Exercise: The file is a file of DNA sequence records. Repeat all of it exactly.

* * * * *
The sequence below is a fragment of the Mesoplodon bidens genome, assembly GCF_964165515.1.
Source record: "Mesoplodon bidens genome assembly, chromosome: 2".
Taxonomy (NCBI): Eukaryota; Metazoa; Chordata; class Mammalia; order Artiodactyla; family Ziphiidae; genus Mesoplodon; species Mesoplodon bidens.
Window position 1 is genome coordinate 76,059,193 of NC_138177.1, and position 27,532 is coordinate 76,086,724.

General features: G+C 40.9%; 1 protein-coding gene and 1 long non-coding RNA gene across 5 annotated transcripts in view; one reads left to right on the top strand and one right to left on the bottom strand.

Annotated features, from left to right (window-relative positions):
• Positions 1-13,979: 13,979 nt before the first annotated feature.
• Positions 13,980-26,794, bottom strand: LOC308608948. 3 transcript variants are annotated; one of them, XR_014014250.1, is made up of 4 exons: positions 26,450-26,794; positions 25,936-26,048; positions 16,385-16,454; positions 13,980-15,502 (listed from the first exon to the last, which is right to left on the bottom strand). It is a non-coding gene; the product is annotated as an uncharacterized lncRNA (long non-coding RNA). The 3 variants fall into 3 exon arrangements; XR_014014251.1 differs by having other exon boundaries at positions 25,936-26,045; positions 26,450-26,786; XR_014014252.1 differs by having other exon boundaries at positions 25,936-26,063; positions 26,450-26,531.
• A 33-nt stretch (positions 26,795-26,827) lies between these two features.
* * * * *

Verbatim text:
The sequence below is a fragment of the Mesoplodon bidens genome, assembly GCF_964165515.1.
Source record: "Mesoplodon bidens genome assembly, chromosome: 2".
Taxonomy (NCBI): Eukaryota; Metazoa; Chordata; class Mammalia; order Artiodactyla; family Ziphiidae; genus Mesoplodon; species Mesoplodon bidens.
Window position 1 is genome coordinate 76,059,193 of NC_138177.1, and position 27,532 is coordinate 76,086,724.

General features: G+C 40.9%; 1 protein-coding gene and 1 long non-coding RNA gene across 5 annotated transcripts in view; one reads left to right on the top strand and one right to left on the bottom strand.

Annotated features, from left to right (window-relative positions):
• Positions 1-13,979: 13,979 nt before the first annotated feature.
• Positions 13,980-26,794, bottom strand: LOC308608948. 3 transcript variants are annotated; one of them, XR_014014250.1, is made up of 4 exons: positions 26,450-26,794; positions 25,936-26,048; positions 16,385-16,454; positions 13,980-15,502 (listed from the first exon to the last, which is right to left on the bottom strand). It is a non-coding gene; the product is annotated as an uncharacterized lncRNA (long non-coding RNA). The 3 variants fall into 3 exon arrangements; XR_014014251.1 differs by having other exon boundaries at positions 25,936-26,045; positions 26,450-26,786; XR_014014252.1 differs by having other exon boundaries at positions 25,936-26,063; positions 26,450-26,531.
• A 33-nt stretch (positions 26,795-26,827) lies between these two features.